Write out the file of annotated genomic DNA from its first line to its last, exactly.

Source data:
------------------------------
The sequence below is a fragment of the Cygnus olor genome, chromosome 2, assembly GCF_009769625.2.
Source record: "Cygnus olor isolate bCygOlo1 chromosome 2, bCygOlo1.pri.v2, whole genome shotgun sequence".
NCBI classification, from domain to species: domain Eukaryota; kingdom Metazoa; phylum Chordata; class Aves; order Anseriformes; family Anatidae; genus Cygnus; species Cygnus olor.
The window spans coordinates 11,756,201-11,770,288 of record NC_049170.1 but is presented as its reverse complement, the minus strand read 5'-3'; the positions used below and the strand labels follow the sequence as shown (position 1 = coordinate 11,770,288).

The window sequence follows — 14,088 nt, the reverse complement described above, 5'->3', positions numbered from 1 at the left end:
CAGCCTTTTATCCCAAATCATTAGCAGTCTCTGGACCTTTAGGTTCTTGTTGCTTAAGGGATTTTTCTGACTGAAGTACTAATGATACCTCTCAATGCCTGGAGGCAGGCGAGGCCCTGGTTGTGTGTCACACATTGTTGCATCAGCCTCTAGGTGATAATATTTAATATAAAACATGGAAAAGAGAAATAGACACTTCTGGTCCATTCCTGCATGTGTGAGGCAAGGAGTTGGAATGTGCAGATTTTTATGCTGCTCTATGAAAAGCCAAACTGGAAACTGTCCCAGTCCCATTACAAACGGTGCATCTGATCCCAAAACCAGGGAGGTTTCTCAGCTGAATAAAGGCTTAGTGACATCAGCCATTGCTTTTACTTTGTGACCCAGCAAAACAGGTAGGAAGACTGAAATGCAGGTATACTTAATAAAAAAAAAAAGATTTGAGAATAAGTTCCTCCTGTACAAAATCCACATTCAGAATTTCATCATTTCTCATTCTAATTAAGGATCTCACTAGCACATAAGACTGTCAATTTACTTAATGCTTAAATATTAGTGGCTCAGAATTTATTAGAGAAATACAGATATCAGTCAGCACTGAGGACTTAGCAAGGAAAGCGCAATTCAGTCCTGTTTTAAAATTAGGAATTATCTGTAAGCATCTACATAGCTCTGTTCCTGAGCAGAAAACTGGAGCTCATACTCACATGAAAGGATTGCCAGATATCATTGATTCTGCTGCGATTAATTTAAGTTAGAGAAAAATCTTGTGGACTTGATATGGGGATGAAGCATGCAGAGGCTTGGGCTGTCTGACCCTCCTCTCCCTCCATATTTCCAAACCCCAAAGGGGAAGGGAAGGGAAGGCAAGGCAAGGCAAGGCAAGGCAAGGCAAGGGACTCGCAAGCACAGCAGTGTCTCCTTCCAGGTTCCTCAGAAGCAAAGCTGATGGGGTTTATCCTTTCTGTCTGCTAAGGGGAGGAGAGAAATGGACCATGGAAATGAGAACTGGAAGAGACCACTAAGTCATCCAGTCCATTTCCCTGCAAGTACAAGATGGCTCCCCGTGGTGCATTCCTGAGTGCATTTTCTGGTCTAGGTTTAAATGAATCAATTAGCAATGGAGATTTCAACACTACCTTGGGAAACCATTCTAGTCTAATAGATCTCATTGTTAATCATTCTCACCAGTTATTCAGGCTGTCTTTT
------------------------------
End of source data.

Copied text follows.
The sequence below is a fragment of the Cygnus olor genome, chromosome 2, assembly GCF_009769625.2.
Source record: "Cygnus olor isolate bCygOlo1 chromosome 2, bCygOlo1.pri.v2, whole genome shotgun sequence".
NCBI classification, from domain to species: domain Eukaryota; kingdom Metazoa; phylum Chordata; class Aves; order Anseriformes; family Anatidae; genus Cygnus; species Cygnus olor.
The window spans coordinates 11,756,201-11,770,288 of record NC_049170.1 but is presented as its reverse complement, the minus strand read 5'-3'; the positions used below and the strand labels follow the sequence as shown (position 1 = coordinate 11,770,288).

The window sequence follows — 14,088 nt, the reverse complement described above, 5'->3', positions numbered from 1 at the left end:
CAGCCTTTTATCCCAAATCATTAGCAGTCTCTGGACCTTTAGGTTCTTGTTGCTTAAGGGATTTTTCTGACTGAAGTACTAATGATACCTCTCAATGCCTGGAGGCAGGCGAGGCCCTGGTTGTGTGTCACACATTGTTGCATCAGCCTCTAGGTGATAATATTTAATATAAAACATGGAAAAGAGAAATAGACACTTCTGGTCCATTCCTGCATGTGTGAGGCAAGGAGTTGGAATGTGCAGATTTTTATGCTGCTCTATGAAAAGCCAAACTGGAAACTGTCCCAGTCCCATTACAAACGGTGCATCTGATCCCAAAACCAGGGAGGTTTCTCAGCTGAATAAAGGCTTAGTGACATCAGCCATTGCTTTTACTTTGTGACCCAGCAAAACAGGTAGGAAGACTGAAATGCAGGTATACTTAATAAAAAAAAAAAGATTTGAGAATAAGTTCCTCCTGTACAAAATCCACATTCAGAATTTCATCATTTCTCATTCTAATTAAGGATCTCACTAGCACATAAGACTGTCAATTTACTTAATGCTTAAATATTAGTGGCTCAGAATTTATTAGAGAAATACAGATATCAGTCAGCACTGAGGACTTAGCAAGGAAAGCGCAATTCAGTCCTGTTTTAAAATTAGGAATTATCTGTAAGCATCTACATAGCTCTGTTCCTGAGCAGAAAACTGGAGCTCATACTCACATGAAAGGATTGCCAGATATCATTGATTCTGCTGCGATTAATTTAAGTTAGAGAAAAATCTTGTGGACTTGATATGGGGATGAAGCATGCAGAGGCTTGGGCTGTCTGACCCTCCTCTCCCTCCATATTTCCAAACCCCAAAGGGGAAGGGAAGGGAAGGCAAGGCAAGGCAAGGCAAGGCAAGGCAAGGGACTCGCAAGCACAGCAGTGTCTCCTTCCAGGTTCCTCAGAAGCAAAGCTGATGGGGTTTATCCTTTCTGTCTGCTAAGGGGAGGAGAGAAATGGACCATGGAAATGAGAACTGGAAGAGACCACTAAGTCATCCAGTCCATTTCCCTGCAAGTACAAGATGGCTCCCCGTGGTGCATTCCTGAGTGCATTTTCTGGTCTAGGTTTAAATGAATCAATTAGCAATGGAGATTTCAACACTACCTTGGGAAACCATTCTAGTCTAATAGATCTCATTGTTAATCATTCTCACCAGTTATTCAGGCTGTCTTTT